Boletus reticulatus (formerly known as Boletus aestivalis (Paulet) Fr.), and commonly referred to as the summer cep is a basidiomycete fungus of the genus Boletus. It occurs in deciduous forests of Europe where it forms a symbiotic mycorrhizal relationship with species of oak (Quercus). The fungus produces fruiting bodies in the summer months which are edible and popularly collected. The summer cep was formally described by Jacob Christian Schäffer as Boletus reticulatus in 1774, which took precedence over B. aestivalis as described by Jean-Jacques Paulet in 1793.


German naturalist Jacob Christian Schäffer described the summer cep as Boletus reticulatus in 1774. Jean-Jacques Paulet described it as Boletus aestivalis in 1793, the species name derived from the Latin aestas "summer". The two names were used in literature for many years.

Boletus reticulatus is classified in Boletus section Boletus, alongside close relatives such as B. aereus, B. edulis, and B. pinophilus. A genetic study of the four European species found that B. reticulatus was sister to B. aereus.[1] More extensive testing of worldwide taxa revealed that B. reticulatus was most closely related to two lineages that had been classified as B. edulis from southern China and Korea/northern China respectively. The common ancestor of these three species was related to a lineage consisting of B. aereus and the genetically close B. mamorensis.[2] Molecular analysis suggests that the B. aereus/mamorensis and B. reticulatus/Chinese B. "edulis" lineages diverged around 6 to 7 million years ago.[3]


The summer cep's fruiting body is a mushroom with a swollen bulbous stem, and large convex cap. The cap is more or less round and usually up to 20(40) centimetres in diameter. It bears a velvety brown, rust to chocolate cuticle which when dry often cracks to reveal the white flesh underneath, giving the appearance of a net.

The darker, more uniform shade and the velvety feel of the cap are a key feature distinguishing this species as is the vagueness or total absence of a white edge to the cap margin as seen in Boletus edulis. The tubes and pores of the hymenium are initially white, darkening with age to pale yellow and finally brown. The stipe is central (up to 16(30) cm in height) and has a strongly marked reticulated pattern with a variable white to brown colour.

The flesh is white and thick and remains firm if yellowish as the mushroom ages, and is often attacked by insect larvae. Its odour is pleasant.

Distribution and habitat

The summer cep is found in woods throughout Europe, after hot and humid weather, from the start of summer until the end of autumn. It is particularly common in the south and west of France. It is less host-specific than other porcini mushrooms.[3]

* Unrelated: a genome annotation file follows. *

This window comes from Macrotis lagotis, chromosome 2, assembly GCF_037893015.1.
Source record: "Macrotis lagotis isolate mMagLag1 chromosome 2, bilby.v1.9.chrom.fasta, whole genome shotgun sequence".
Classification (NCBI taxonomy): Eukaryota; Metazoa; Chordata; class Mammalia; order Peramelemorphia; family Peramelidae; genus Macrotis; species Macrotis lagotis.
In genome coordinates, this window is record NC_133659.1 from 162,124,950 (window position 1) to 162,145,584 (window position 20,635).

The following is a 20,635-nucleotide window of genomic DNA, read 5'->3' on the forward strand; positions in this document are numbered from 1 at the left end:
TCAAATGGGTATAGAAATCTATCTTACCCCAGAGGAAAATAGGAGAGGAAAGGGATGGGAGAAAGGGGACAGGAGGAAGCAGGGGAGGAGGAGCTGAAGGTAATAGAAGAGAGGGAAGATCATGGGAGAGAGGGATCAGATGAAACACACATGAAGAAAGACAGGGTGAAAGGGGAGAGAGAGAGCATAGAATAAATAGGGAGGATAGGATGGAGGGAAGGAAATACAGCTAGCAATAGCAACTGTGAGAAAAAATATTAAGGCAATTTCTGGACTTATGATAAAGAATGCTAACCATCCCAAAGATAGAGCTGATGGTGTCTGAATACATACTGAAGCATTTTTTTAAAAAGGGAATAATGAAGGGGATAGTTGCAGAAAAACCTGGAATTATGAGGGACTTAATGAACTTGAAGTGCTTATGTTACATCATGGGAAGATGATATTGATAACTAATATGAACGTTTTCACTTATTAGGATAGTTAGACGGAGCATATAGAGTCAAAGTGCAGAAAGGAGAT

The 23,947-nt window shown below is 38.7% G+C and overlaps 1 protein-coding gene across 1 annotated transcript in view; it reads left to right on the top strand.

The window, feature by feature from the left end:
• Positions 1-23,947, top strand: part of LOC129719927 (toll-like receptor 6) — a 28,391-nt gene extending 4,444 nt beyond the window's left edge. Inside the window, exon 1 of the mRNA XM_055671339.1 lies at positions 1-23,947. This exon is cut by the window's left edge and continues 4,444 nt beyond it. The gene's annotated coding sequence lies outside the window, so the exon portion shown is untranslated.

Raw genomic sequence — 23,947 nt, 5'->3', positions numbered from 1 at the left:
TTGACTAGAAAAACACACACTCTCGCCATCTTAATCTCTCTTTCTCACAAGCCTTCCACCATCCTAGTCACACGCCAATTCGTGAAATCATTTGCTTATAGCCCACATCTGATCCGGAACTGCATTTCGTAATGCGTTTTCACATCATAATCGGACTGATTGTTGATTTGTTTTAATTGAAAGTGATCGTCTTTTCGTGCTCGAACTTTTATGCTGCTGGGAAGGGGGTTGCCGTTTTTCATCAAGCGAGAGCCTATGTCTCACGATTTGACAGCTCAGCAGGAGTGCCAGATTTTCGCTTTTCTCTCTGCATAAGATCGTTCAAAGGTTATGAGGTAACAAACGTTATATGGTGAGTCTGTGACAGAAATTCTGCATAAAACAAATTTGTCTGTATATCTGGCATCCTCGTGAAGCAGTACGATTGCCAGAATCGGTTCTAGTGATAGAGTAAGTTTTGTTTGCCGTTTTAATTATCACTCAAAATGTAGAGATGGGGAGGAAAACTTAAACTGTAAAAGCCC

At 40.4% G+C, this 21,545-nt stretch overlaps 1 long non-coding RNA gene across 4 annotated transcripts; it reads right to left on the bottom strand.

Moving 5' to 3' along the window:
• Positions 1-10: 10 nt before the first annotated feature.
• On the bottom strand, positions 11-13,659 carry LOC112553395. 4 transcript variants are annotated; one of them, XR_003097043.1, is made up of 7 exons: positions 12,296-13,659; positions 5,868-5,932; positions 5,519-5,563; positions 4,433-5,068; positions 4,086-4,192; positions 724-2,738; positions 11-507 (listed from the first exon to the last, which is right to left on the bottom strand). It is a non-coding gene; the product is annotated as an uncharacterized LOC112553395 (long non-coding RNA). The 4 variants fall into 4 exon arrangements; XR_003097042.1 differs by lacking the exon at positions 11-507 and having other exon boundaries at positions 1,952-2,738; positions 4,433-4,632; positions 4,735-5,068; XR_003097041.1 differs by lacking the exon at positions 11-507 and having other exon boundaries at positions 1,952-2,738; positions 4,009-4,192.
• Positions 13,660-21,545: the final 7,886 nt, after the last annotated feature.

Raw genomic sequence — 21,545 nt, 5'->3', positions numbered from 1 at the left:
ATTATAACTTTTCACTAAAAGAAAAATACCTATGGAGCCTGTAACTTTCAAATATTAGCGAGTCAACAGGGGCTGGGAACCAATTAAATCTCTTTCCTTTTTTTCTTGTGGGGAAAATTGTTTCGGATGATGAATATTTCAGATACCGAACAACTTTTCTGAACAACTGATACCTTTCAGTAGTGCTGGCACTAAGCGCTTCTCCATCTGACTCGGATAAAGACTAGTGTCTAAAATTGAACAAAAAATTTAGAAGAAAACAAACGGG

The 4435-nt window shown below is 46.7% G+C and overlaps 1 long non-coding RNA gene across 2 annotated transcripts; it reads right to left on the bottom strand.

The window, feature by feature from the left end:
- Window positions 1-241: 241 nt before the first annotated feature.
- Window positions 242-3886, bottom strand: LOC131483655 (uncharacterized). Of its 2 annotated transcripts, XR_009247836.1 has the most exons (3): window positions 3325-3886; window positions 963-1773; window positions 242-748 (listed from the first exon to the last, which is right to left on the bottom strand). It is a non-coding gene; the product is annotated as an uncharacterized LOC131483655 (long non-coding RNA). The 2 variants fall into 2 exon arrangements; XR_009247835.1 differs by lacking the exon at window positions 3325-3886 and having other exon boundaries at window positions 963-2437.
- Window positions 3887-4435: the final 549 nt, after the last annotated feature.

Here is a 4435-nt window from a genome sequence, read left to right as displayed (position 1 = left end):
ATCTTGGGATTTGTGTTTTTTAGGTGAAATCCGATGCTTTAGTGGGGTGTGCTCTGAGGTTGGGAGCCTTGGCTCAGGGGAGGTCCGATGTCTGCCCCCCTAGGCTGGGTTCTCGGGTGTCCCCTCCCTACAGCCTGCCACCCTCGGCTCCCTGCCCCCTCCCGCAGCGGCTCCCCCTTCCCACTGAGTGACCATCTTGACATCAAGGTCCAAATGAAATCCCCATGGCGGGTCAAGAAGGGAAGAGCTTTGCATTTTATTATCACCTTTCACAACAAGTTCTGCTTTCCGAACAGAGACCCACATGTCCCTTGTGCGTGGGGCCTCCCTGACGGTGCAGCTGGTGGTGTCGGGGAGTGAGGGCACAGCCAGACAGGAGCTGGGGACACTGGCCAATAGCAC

Boletus reticulatus has been recovered from southern Africa, where it was likely introduced, growing under the Mexican species Pinus patula.[3]


The summer cep, like most ceps, is edible and useful in cooking. However, its flesh is somewhat less firm than other ceps. Based on analysis of fruit bodies collected in Portugal, there are 334 kilocalories per 100 gram of bolete (as dry weight). The macronutrient composition of 100 grams of dried bolete includes 22.6 grams of protein, 55.1 grams of carbohydrates, and 2.6 grams of fat. By weight, fresh fruit bodies are about 91% water.[4]

See also


  1. ^ Beugelsdijk DCM, van der Linde S, Zuccarello GC, den Bakker HC, Draisma SGA, Noordeloos ME (2008). "A phylogenetic study of Boletus section Boletus in Europe". Persoonia. 20 (1): 1–7. doi:10.3767/003158508X283692. PMC 2865352Freely accessible. PMID 20467482.  open access publication – free to read
  2. ^ Dentinger BT, Ammirati JF, Both EE, Desjardin DE, Halling RE, Henkel TW, Moreau PA, Nagasawa E, Soytong K, Taylor AF, Watling R, Moncalvo JM, McLaughlin DJ (2010). "Molecular phylogenetics of porcini mushrooms (Boletus section Boletus)" (PDF). Molecular Phylogenetics and Evolution. 57: 1276–92. doi:10.1016/j.ympev.2010.10.004. PMID 20970511. Archived from the original (PDF) on 2013-05-23. 
  3. ^ a b c Feng B, Xu J, Wu G, Zeng N-K, Li Y-C, Bau T, Kost GW, Yang ZL (2012). "DNA sequence snalyses reveal abundant diversity, endemism and evidence for Asian origin of the porcini mushrooms". PLoS ONE. 7 (5): e37567. doi:10.1371/journal.pone.0037567. PMC 3356339Freely accessible. PMID 22629418. e37567. 
  4. ^ Heleno SA, Barros L, Sousa MJ, Martins A, Santos-Buelga C, Ferreira CFR (2011). "Targeted metabolites analysis in wild Boletus species". LWT – Food Science and Technology. 44 (6): 1343–48. doi:10.1016/j.lwt.2011.01.017. 


Some books (in French) with information about this mushroom:

  • (in French) Régis Courtecuisse, Bernard Duhem : Guide des champignons de France et d'Europe (Delachaux & Niestlé, 1994–2000).
  • (in French) Marcel Bon : Champignons de France et d'Europe occidentale (Flammarion, 2004)
  • (in French) Dr Ewaldt Gerhardt : Guide Vigot des champignons (Vigot, 1999) - ISBN 2-7114-1413-2
  • (in French) Roger Phillips : Les champignons (Solar, 1981) - ISBN 2-263-00640-0
  • (in French) Thomas Laessoe, Anna Del Conte : L'Encylopédie des champignons (Bordas, 1996) - ISBN 2-04-027177-5
  • (in French) Peter Jordan, Steven Wheeler : Larousse saveurs - Les champignons (Larousse, 1996) - ISBN 2-03-516003-0
  • (in French) G. Becker, Dr L. Giacomoni, J Nicot, S. Pautot, G. Redeuihl, G. Branchu, D. Hartog, A. Herubel, H. Marxmuller, U. Millot et C. Schaeffner : Le guide des champignons (Reader's Digest, 1982) - ISBN 2-7098-0031-4
  • (in French) Henri Romagnesi : Petit atlas des champignons (Bordas, 1970)